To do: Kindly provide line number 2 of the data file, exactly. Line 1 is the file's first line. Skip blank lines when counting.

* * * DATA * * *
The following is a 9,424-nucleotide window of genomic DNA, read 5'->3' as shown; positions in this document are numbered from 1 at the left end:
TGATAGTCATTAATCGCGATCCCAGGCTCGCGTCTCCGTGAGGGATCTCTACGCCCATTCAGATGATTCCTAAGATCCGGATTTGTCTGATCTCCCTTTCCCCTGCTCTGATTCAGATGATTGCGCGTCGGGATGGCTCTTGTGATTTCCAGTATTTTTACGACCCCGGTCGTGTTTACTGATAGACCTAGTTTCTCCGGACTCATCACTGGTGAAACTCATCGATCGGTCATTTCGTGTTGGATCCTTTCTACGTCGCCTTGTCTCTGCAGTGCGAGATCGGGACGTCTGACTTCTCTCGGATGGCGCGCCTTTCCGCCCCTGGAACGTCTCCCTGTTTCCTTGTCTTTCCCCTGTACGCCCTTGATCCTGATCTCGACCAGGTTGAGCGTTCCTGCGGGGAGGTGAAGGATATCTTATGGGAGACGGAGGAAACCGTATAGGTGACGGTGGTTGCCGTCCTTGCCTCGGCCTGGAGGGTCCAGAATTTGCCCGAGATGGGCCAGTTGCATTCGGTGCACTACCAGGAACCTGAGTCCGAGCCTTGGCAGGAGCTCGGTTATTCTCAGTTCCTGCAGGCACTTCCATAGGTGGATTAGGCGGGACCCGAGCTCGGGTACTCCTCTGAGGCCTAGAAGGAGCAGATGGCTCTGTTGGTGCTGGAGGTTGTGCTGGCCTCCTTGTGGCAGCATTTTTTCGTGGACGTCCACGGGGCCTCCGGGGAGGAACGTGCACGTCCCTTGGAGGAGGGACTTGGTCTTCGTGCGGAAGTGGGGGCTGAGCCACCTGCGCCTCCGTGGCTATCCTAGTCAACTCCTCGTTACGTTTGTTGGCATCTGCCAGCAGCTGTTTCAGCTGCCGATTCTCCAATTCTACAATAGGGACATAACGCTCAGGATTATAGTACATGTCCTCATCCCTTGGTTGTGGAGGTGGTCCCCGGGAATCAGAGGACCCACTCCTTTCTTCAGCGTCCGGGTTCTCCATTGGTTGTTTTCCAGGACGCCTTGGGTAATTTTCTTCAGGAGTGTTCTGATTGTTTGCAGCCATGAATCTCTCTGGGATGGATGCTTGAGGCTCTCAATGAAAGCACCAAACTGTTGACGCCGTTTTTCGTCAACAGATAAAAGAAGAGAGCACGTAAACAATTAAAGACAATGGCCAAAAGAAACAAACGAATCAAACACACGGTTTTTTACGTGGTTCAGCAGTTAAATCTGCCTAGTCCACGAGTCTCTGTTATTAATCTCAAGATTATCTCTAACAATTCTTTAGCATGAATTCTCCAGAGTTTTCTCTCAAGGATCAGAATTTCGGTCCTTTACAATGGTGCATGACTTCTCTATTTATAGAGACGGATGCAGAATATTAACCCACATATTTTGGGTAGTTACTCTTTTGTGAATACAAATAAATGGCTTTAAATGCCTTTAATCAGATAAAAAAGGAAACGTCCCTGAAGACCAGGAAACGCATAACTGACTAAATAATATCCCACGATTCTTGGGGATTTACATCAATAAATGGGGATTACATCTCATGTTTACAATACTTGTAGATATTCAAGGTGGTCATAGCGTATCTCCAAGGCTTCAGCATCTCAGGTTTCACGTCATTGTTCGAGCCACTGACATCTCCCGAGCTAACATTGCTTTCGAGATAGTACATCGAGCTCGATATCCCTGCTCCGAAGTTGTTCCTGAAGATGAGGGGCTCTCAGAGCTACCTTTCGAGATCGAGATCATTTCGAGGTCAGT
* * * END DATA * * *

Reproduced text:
TGATAGTCATTAATCGCGATCCCAGGCTCGCGTCTCCGTGAGGGATCTCTACGCCCATTCAGATGATTCCTAAGATCCGGATTTGTCTGATCTCCCTTTCCCCTGCTCTGATTCAGATGATTGCGCGTCGGGATGGCTCTTGTGATTTCCAGTATTTTTACGACCCCGGTCGTGTTTACTGATAGACCTAGTTTCTCCGGACTCATCACTGGTGAAACTCATCGATCGGTCATTTCGTGTTGGATCCTTTCTACGTCGCCTTGTCTCTGCAGTGCGAGATCGGGACGTCTGACTTCTCTCGGATGGCGCGCCTTTCCGCCCCTGGAACGTCTCCCTGTTTCCTTGTCTTTCCCCTGTACGCCCTTGATCCTGATCTCGACCAGGTTGAGCGTTCCTGCGGGGAGGTGAAGGATATCTTATGGGAGACGGAGGAAACCGTATAGGTGACGGTGGTTGCCGTCCTTGCCTCGGCCTGGAGGGTCCAGAATTTGCCCGAGATGGGCCAGTTGCATTCGGTGCACTACCAGGAACCTGAGTCCGAGCCTTGGCAGGAGCTCGGTTATTCTCAGTTCCTGCAGGCACTTCCATAGGTGGATTAGGCGGGACCCGAGCTCGGGTACTCCTCTGAGGCCTAGAAGGAGCAGATGGCTCTGTTGGTGCTGGAGGTTGTGCTGGCCTCCTTGTGGCAGCATTTTTTCGTGGACGTCCACGGGGCCTCCGGGGAGGAACGTGCACGTCCCTTGGAGGAGGGACTTGGTCTTCGTGCGGAAGTGGGGGCTGAGCCACCTGCGCCTCCGTGGCTATCCTAGTCAACTCCTCGTTACGTTTGTTGGCATCTGCCAGCAGCTGTTTCAGCTGCCGATTCTCCAATTCTACAATAGGGACATAACGCTCAGGATTATAGTACATGTCCTCATCCCTTGGTTGTGGAGGTGGTCCCCGGGAATCAGAGGACCCACTCCTTTCTTCAGCGTCCGGGTTCTCCATTGGTTGTTTTCCAGGACGCCTTGGGTAATTTTCTTCAGGAGTGTTCTGATTGTTTGCAGCCATGAATCTCTCTGGGATGGATGCTTGAGGCTCTCAATGAAAGCACCAAACTGTTGACGCCGTTTTTCGTCAACAGATAAAAGAAGAGAGCACGTAAACAATTAAAGACAATGGCCAAAAGAAACAAACGAATCAAACACACGGTTTTTTACGTGGTTCAGCAGTTAAATCTGCCTAGTCCACGAGTCTCTGTTATTAATCTCAAGATTATCTCTAACAATTCTTTAGCATGAATTCTCCAGAGTTTTCTCTCAAGGATCAGAATTTCGGTCCTTTACAATGGTGCATGACTTCTCTATTTATAGAGACGGATGCAGAATATTAACCCACATATTTTGGGTAGTTACTCTTTTGTGAATACAAATAAATGGCTTTAAATGCCTTTAATCAGATAAAAAAGGAAACGTCCCTGAAGACCAGGAAACGCATAACTGACTAAATAATATCCCACGATTCTTGGGGATTTACATCAATAAATGGGGATTACATCTCATGTTTACAATACTTGTAGATATTCAAGGTGGTCATAGCGTATCTCCAAGGCTTCAGCATCTCAGGTTTCACGTCATTGTTCGAGCCACTGACATCTCCCGAGCTAACATTGCTTTCGAGATAGTACATCGAGCTCGATATCCCTGCTCCGAAGTTGTTCCTGAAGATGAGGGGCTCTCAGAGCTACCTTTCGAGATCGAGATCATTTCGAGGTCAGT